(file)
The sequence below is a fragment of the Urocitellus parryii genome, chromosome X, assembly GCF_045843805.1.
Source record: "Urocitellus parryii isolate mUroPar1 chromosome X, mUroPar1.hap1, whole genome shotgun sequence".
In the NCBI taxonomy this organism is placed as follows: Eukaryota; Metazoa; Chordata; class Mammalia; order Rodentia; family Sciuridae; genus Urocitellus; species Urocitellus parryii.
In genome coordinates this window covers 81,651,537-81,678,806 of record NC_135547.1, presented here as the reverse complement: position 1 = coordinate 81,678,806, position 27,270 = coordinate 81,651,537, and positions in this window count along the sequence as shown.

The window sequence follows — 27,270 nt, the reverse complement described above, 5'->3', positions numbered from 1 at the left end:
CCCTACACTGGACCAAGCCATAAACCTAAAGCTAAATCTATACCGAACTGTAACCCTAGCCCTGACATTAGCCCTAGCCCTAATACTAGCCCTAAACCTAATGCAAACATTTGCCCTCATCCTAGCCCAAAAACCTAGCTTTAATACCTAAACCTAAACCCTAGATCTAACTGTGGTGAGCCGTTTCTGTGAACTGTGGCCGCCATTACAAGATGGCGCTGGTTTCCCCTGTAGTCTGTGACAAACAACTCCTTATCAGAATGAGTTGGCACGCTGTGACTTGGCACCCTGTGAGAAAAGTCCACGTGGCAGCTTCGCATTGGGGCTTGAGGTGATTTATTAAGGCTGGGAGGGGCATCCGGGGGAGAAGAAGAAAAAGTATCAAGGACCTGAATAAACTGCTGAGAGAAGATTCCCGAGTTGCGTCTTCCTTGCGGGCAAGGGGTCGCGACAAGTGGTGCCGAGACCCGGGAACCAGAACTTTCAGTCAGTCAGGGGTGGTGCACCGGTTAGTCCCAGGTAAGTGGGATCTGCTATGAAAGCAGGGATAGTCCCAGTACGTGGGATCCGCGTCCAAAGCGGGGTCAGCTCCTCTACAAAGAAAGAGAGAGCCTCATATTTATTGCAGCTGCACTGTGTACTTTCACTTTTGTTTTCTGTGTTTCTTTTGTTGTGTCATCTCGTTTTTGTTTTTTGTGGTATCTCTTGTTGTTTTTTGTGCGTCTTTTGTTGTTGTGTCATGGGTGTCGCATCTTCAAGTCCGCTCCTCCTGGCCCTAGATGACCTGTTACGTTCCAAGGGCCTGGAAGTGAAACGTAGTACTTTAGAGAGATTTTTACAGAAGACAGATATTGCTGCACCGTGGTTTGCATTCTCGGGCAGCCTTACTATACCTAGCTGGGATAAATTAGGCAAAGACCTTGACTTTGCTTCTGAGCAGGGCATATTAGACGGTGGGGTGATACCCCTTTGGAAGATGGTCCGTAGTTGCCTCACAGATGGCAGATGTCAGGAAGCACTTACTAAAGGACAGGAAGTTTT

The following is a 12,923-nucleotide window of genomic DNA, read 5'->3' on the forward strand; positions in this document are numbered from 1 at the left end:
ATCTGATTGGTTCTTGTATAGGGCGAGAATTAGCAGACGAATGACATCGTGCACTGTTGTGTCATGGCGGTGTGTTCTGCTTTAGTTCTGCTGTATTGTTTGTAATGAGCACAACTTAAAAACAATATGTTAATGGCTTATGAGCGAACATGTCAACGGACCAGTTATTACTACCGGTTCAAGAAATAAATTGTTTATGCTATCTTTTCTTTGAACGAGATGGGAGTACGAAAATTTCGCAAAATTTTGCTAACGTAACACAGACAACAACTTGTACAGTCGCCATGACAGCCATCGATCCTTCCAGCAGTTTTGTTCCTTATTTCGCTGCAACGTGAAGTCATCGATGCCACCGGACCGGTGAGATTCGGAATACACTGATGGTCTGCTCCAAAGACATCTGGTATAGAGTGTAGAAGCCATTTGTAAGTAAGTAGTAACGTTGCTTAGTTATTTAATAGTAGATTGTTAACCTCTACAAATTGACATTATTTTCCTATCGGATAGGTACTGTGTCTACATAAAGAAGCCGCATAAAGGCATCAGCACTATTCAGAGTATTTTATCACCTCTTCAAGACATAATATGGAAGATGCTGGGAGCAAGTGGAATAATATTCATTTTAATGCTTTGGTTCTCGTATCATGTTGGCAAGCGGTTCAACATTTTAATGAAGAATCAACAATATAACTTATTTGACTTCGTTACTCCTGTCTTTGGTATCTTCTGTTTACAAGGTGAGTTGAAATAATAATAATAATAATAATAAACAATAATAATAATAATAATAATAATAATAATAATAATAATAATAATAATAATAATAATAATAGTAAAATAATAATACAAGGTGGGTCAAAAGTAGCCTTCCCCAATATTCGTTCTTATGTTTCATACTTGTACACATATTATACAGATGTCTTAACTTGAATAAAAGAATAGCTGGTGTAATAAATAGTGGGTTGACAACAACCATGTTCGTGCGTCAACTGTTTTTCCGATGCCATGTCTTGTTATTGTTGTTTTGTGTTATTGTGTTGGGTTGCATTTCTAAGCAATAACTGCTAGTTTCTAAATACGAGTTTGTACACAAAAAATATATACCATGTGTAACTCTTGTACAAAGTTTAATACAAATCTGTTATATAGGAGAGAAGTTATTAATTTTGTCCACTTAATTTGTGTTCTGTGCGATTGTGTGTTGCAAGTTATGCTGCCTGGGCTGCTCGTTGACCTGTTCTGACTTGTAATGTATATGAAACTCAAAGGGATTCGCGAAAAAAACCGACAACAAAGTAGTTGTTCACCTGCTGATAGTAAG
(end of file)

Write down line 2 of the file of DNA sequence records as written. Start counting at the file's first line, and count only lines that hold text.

Source record: "Urocitellus parryii isolate mUroPar1 chromosome X, mUroPar1.hap1, whole genome shotgun sequence".